Endocrine Disrupters and the Pill
- How EDs Work
- Our Stolen Future
- Drugs in the Environment
Examples of EDs
- Government Testing
- The Pill as an ED
- History of the Pill
- Case Study: Coastal Waters
- Case Study: Fish
- Case Study: Men in Italy
- What you can do!
- Further Information
Comments & questions to:
Since the 1950's women have had more control over their own bodies,
because of the creation of the birth control pill. By simply taking one
little pill a day, either made of progesterone, synthetic estrogen, or
a combination, women can control their menstrual cycle. Estimates put
the number of women taking the pill to be somewhere around 5.6 million
women in America alone (Johns Hopkins).
Each day women take the pill and it passes through their bodies,
entering the large amount of waste in treatment centers throughout the
nation. Wastewater treatment plants filter out solid waste and many
contaminants, but current systems in America are unable to stop the
growing amount of synthetic estrogens that are entering the wastewater.
When they are not removed in these processes, they will remain in the
water systems, entering waterways and therefore entering drinking water.
Synthetic estrogens are part of a larger problem of
chemicals known as endocrine disrupters. These chemicals enter into the
bodies of marine wildlife and humans and can seriously affect the way
the endocrine system functions. This system controls metabolism,
development, and reproductive functions. This current problem is one
that is so multifaceted and complicated that it is difficult to deal
with directly. One problem is that research on this subject, as well as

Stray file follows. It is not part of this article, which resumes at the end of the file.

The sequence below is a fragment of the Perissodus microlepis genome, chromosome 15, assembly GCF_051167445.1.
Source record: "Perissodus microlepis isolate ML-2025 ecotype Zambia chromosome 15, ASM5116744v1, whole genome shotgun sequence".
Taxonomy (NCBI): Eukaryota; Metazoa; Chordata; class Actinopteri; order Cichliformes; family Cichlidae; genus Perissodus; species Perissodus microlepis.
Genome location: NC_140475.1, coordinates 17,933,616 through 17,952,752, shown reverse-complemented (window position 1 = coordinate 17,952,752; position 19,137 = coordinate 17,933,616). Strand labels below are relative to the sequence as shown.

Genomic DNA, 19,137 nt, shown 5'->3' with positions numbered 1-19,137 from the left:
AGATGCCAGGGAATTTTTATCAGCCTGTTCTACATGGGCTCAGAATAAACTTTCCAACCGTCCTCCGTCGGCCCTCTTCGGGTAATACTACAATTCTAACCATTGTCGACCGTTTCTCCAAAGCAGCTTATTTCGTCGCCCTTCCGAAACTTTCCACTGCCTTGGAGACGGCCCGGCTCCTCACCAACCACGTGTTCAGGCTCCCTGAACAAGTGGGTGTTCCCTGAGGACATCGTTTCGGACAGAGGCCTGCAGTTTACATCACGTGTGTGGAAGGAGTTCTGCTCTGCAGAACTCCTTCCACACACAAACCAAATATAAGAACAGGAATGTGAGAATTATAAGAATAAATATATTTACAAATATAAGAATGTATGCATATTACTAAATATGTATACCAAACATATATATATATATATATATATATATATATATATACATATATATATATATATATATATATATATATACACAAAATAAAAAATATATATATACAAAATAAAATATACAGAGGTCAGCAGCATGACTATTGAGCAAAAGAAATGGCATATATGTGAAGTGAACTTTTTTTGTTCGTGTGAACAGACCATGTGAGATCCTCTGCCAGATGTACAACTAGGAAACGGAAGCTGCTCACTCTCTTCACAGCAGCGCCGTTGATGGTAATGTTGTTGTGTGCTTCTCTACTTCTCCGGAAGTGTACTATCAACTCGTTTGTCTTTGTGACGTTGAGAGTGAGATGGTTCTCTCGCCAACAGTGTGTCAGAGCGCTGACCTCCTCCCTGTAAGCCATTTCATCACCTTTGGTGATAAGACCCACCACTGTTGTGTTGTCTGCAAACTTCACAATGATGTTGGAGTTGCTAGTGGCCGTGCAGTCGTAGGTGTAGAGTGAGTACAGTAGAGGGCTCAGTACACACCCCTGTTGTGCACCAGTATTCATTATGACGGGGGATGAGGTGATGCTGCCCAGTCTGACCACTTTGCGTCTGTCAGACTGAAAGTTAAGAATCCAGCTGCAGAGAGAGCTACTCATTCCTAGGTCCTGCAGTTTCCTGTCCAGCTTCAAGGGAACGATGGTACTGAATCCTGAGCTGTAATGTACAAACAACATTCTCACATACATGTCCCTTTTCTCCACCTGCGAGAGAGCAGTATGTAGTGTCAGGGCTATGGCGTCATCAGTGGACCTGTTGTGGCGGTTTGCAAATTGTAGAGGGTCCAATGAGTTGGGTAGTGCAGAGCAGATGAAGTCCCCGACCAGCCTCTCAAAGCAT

policy are being done and made at the same time, making the process of
clear solutions difficult. While this would seem like a positive idea,
the Environmental Protection Agency's (EPA) research is moving slowly,
and therefore making laws and adhering to already existing ones becomes
more complicated. The more complete research being done, that is
studies with conclusive results are not being paid attention to by the
EPA, which instead is focusing solely on their own research.
Endocrine disrupters (EDs) are a very broad category
encompassing pesticides, plastics, and as mentioned before synthetic
estrogen. While clear steps have and can been taken to get rid of EDs
in pesticides and plastics, simply banning the substance, removing
synthetic estrogen from the world is not a possible answer. The birth
control pill is a medical solution to menstrual problems as well as a
way for women to control their sexuality, banning the pill is not a
solution to the problem that it is negatively effecting the
environment. Having women stop taking the pill is not an option as many
women rely on it not only for sexual but also for medical purposes.
Other technical solutions to dealing with contaminated water are few
and not very economically viable, at this point. New technological
solutions or policy must be created to solve this problem.
The controversy of synthetic estrogens will be
explored here through looking deeply at endocrine disrupters, how they
work, how they were discovered, what chemicals they are, and the
Environmental Protection Agency's current laws surrounding them. Then,
we will look at the pill, its history, and several case studies of its
environmental effects. Finally we will look at possible solutions.
Last updated: 5/2/2006